Location: Prachtwerk Cafe, Ganghoferstraße 2, Berlin-Neukölln, conference room

Date: Monday, January 23, 7 pm – 9 pm

What you can do: Bring your CV, cover letter, e-mail drafts etc.

The teacher: Bernd Hendricks, German Language Consultant and author of the book
“Ach ich fühl’s – German for
Opera Singers in Three Acts:
Studying, Speaking, Singing”

Get a taste of my teaching style with my video.

Price: The workshop is free. A small donation to cover the (really low) rent of the room would be appreciated.

Review: I would like to ask the participants to rate and review the workshop in social media, and for the blog “Ach ich fühl’s – German for Opera Singers”. The workshop will be documented with photos, in a video or/and with an article for blogs and other publications.

Register here: https://www.facebook.com/events/161135214373900/




Linguistics: In des Lebens Frühlingstagen

In a cold, dark prison, Beethoven’s Florestan thinks back and cries out for light and his saving angel.


As the temperatures are dropping and the skies are filled with gray clouds, at least here in Berlin, we think about the fate of Florestan, the suffering prisoner in Beethoven’s Fidelio. In this aria he believes himself to be in the winter of his life, when he reminisces about des Lebens Frühlingstage. In my book “Ach ich fühl’s – German for Opera Singers in Three Acts: Studying, Speaking, Singing” I analyse the vocabulary and the linguistics of this short and moving aria. Here are excerpts:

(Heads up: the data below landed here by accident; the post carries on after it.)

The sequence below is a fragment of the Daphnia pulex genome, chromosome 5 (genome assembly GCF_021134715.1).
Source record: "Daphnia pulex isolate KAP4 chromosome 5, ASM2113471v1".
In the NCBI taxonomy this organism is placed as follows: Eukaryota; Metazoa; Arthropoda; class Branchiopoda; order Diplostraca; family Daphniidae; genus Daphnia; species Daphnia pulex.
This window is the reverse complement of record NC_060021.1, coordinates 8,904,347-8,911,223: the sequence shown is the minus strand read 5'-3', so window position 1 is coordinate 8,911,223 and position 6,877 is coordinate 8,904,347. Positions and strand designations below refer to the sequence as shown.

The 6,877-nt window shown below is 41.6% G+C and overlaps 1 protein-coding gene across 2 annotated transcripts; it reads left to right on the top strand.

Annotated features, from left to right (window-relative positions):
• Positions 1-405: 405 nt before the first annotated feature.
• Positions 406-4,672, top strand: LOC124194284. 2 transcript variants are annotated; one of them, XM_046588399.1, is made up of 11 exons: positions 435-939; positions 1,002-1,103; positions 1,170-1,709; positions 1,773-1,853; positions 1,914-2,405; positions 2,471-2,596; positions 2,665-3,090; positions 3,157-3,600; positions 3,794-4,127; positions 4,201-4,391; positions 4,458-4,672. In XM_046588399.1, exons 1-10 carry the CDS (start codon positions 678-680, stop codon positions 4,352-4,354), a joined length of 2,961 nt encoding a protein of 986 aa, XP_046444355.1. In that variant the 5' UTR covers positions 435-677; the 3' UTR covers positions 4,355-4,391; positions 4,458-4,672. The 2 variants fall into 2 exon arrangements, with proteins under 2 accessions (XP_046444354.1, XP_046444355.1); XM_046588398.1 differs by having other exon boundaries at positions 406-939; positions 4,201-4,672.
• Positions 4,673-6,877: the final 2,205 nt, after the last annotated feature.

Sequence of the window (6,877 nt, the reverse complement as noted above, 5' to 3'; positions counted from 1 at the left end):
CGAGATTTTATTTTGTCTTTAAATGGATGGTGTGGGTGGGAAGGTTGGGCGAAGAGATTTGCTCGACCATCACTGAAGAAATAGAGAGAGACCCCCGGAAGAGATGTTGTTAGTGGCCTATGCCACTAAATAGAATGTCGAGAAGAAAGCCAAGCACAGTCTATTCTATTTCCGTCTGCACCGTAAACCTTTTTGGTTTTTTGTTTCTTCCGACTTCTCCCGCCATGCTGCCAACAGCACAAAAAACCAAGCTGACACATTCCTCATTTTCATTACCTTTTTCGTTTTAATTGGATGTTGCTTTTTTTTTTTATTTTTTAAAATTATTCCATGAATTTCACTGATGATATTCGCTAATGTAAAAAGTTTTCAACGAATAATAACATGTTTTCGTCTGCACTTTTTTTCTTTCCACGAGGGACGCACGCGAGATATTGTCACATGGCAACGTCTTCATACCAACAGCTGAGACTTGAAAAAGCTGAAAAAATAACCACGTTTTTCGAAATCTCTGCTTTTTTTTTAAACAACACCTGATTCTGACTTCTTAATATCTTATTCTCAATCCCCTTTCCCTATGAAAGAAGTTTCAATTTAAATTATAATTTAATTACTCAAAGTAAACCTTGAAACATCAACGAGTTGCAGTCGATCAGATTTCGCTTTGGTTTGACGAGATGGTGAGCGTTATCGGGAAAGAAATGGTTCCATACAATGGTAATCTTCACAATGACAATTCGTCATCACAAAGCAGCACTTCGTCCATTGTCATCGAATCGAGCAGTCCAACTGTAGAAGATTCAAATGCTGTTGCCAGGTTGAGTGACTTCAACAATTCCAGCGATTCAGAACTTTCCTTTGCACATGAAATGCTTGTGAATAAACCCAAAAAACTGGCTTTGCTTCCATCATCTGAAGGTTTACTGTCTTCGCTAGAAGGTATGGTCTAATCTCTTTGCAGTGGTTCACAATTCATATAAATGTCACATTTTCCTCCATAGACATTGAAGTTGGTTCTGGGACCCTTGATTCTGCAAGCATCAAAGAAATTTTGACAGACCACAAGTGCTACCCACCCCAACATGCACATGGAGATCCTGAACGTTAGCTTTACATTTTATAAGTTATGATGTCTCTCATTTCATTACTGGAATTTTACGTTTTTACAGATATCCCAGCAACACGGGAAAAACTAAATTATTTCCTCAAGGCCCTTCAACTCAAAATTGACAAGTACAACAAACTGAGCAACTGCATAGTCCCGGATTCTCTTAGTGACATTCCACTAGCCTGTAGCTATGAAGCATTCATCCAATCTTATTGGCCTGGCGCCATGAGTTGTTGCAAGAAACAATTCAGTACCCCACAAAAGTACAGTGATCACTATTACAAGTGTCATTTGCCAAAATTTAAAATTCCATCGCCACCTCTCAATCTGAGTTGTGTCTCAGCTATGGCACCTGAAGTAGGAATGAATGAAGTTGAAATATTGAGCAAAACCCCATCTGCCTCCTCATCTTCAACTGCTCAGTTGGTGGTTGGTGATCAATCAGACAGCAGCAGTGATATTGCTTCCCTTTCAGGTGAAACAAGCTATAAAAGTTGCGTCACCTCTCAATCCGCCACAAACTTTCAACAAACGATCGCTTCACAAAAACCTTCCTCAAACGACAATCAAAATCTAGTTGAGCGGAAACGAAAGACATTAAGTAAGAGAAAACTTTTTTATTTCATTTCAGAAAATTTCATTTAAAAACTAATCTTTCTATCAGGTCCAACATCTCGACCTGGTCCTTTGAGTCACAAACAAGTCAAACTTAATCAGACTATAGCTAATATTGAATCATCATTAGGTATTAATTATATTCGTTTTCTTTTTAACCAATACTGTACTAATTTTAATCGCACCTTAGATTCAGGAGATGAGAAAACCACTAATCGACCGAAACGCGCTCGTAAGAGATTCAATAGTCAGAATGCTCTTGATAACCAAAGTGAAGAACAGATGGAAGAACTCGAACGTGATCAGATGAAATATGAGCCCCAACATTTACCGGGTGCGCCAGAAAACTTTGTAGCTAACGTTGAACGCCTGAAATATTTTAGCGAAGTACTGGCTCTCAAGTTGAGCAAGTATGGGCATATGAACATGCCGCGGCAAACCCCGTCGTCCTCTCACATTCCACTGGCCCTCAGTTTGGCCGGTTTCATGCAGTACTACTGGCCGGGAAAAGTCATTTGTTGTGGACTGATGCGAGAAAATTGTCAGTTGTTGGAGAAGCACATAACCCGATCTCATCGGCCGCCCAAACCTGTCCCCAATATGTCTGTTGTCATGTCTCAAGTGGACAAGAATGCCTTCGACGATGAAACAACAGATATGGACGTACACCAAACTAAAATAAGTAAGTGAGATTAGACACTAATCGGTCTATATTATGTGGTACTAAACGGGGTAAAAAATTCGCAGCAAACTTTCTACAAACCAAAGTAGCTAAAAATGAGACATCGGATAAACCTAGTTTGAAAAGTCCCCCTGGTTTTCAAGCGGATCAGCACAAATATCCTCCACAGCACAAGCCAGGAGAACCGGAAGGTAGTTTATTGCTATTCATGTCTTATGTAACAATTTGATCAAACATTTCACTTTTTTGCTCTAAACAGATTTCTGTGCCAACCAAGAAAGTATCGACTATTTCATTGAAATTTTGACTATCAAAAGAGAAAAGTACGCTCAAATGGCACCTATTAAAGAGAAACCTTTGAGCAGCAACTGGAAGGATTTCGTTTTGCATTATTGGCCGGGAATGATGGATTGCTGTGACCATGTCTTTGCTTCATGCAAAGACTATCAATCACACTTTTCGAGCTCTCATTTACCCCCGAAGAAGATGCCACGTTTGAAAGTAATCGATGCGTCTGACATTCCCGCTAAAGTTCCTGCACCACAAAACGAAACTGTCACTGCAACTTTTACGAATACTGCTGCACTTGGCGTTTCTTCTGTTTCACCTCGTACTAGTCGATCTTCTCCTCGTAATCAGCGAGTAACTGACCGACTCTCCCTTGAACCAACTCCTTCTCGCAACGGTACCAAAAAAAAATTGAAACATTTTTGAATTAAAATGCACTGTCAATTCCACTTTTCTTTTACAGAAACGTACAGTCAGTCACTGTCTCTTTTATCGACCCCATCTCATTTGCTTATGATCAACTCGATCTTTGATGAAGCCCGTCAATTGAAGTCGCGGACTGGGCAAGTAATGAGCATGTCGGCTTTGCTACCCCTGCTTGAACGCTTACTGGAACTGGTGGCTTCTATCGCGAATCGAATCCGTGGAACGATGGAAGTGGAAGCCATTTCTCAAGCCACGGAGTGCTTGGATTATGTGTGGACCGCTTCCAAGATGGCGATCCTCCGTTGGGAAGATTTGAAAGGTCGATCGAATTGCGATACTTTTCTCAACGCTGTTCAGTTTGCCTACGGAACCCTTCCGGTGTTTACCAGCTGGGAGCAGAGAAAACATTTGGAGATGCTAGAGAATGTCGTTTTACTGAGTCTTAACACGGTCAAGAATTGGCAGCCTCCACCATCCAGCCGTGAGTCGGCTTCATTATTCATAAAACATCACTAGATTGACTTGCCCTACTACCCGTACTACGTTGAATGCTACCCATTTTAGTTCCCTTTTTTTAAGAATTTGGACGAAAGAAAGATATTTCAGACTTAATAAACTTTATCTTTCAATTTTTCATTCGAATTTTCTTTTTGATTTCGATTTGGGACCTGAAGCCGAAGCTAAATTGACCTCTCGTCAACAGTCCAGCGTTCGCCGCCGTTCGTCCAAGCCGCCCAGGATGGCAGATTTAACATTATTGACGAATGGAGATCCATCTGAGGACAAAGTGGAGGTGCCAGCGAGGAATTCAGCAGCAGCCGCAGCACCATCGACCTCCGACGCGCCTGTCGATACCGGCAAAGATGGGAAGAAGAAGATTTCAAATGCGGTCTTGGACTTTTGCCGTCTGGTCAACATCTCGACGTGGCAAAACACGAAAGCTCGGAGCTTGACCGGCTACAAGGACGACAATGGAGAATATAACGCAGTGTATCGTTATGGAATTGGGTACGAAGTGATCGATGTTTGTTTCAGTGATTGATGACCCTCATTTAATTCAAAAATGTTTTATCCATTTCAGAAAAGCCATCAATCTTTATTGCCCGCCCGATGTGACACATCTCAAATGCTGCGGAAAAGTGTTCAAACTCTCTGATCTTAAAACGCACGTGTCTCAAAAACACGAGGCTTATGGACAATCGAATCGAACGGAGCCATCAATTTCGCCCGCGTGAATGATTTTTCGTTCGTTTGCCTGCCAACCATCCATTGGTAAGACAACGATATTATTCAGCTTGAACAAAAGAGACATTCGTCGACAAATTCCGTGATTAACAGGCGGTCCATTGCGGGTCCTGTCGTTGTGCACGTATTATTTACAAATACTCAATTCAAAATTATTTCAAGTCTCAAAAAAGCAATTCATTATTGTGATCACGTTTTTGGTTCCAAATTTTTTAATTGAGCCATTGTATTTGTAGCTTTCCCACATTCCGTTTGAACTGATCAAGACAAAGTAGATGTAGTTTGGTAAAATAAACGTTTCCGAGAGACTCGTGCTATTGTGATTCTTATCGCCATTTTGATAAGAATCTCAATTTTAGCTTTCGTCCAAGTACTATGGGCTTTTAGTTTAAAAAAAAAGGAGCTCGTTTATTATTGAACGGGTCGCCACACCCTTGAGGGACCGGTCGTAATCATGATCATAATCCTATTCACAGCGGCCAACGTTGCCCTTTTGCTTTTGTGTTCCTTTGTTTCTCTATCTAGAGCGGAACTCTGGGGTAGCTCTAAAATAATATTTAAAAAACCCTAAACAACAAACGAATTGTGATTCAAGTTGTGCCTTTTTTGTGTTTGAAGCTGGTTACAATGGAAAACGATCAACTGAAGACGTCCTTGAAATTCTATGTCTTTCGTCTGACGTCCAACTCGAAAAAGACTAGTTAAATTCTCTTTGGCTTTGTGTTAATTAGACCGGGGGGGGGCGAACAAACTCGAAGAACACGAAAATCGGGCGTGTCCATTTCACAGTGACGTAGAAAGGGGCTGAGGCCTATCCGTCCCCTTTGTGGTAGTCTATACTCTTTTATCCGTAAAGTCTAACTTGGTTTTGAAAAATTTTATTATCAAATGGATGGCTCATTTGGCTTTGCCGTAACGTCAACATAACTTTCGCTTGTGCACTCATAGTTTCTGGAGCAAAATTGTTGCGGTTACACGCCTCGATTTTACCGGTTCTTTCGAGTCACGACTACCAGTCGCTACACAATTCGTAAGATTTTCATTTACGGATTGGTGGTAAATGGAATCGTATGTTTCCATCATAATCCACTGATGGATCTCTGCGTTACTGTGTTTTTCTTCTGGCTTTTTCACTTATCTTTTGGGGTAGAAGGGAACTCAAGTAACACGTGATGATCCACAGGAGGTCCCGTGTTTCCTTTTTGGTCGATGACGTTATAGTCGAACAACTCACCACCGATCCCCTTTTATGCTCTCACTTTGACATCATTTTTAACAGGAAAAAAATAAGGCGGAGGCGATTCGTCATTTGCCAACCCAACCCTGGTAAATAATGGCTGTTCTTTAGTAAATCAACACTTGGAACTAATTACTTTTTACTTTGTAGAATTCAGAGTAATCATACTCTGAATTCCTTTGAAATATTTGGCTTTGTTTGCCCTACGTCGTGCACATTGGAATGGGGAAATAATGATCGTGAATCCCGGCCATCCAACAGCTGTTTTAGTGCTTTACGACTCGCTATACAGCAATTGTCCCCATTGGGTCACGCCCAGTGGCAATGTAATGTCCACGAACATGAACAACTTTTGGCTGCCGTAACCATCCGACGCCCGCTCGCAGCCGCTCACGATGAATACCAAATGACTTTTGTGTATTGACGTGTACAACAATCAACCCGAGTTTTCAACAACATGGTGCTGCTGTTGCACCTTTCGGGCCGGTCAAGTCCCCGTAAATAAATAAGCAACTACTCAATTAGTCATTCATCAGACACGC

Background, content, style

For two years Florestan has been jailed in a state prison near Seville by the prison’s governor Pizarro, and for the past month he has been given less and less food and drink. Pizarro wants Floristan, his rival, the man who speaks the truth, a freedom fighter, to be dead. He is willing to kill Florestan himself, since the jailer Rocco has refused to do the bloody deed. Florestan is not aware that, determined to find and free him, his wife Leonore has entered the prison disguised as a young man called Fidelio. And so, in the darkness of the dungeon, Florestan cannot see any hope for escape or rescue anymore. While dramatic events are looming over his head, he makes peace with himself and the world.